However, as they age, their visits have a different focus.

“If it’s a 6-month well child check, I’m talking about how we need to put the crib on the lowest setting,” she said. “They’re going to be crawling and pulling to stand and getting into more trouble.”

What types of doctors are at Sanford for children?

Primary care: Sanford Children’s pediatric primary care providers offer the highest quality care for your child including regular checkups, parenting support and immunizations.

Pediatric specialists: Vary by location but within the Sanford Health system, families have access to a wide array of experts, including cardiologists, neurologists and surgeons, all of whom focus on the care of children.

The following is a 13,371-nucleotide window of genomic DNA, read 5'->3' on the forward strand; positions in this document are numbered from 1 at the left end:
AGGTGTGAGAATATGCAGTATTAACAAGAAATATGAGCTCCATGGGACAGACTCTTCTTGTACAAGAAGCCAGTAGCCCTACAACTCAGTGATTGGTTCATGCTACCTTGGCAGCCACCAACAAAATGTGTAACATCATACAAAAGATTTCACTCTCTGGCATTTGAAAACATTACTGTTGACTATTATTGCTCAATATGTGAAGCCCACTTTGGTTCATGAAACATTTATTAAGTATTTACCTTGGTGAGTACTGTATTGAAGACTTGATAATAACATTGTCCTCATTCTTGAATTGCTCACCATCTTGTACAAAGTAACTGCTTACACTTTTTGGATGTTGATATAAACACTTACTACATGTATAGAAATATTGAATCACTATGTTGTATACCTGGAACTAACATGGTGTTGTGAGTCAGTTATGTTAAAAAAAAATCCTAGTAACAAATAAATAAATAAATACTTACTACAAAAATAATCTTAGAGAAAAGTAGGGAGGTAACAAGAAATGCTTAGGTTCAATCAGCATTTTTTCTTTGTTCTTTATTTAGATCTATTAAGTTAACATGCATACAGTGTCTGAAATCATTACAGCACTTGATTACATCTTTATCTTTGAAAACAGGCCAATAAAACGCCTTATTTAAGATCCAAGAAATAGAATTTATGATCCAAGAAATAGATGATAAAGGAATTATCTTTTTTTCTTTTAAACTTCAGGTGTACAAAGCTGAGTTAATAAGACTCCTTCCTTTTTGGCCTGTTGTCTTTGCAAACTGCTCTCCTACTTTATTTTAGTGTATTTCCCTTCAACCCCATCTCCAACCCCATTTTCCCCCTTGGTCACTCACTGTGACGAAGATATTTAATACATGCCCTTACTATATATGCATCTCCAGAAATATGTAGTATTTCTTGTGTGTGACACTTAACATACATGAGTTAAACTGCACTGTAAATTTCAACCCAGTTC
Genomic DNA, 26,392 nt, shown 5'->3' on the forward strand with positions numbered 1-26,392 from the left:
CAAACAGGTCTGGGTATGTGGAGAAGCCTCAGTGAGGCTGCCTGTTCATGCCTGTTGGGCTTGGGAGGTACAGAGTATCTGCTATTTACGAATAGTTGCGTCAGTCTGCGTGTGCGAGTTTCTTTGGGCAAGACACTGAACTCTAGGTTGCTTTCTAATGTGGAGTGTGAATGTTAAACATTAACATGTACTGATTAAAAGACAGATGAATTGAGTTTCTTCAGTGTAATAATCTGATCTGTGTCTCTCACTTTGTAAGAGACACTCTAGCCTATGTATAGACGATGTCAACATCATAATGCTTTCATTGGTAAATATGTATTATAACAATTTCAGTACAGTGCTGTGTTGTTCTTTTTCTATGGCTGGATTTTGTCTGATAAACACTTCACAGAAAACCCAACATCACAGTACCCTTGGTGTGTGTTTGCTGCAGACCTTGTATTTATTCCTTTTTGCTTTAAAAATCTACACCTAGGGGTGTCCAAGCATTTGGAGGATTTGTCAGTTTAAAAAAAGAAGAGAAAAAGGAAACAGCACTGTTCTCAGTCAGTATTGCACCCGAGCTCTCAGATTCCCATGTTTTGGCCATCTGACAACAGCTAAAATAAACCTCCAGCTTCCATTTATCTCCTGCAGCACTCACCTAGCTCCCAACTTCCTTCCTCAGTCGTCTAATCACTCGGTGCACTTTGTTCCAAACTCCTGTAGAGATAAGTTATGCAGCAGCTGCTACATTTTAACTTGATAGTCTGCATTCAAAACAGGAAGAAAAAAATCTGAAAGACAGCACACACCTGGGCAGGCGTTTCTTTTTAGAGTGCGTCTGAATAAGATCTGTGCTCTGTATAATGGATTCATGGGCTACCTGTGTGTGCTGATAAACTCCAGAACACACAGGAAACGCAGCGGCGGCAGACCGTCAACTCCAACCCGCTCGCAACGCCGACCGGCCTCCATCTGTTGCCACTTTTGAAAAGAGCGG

What is most important in the health care of your child?

Dr. daSilva emphasized that having a Sanford Health doctor who is familiar with your child can come with both long-term and short-term benefits.

Access to pediatric specialists, coupled with Sanford Health’s longstanding commitment to children, make for a great partner for parents wanting the best for their children.

“The most important part of this is that families develop a rapport and a really good relationship with their providers so that they know their child,” Dr. daSilva said. “They know the social dynamics of the child and their history. It just makes it easier when a child is hurt or acutely sick that the primary care provider knows the child’s baseline.”

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Posted In Bismarck, Children's, Family Medicine, Health Information, Specialty Care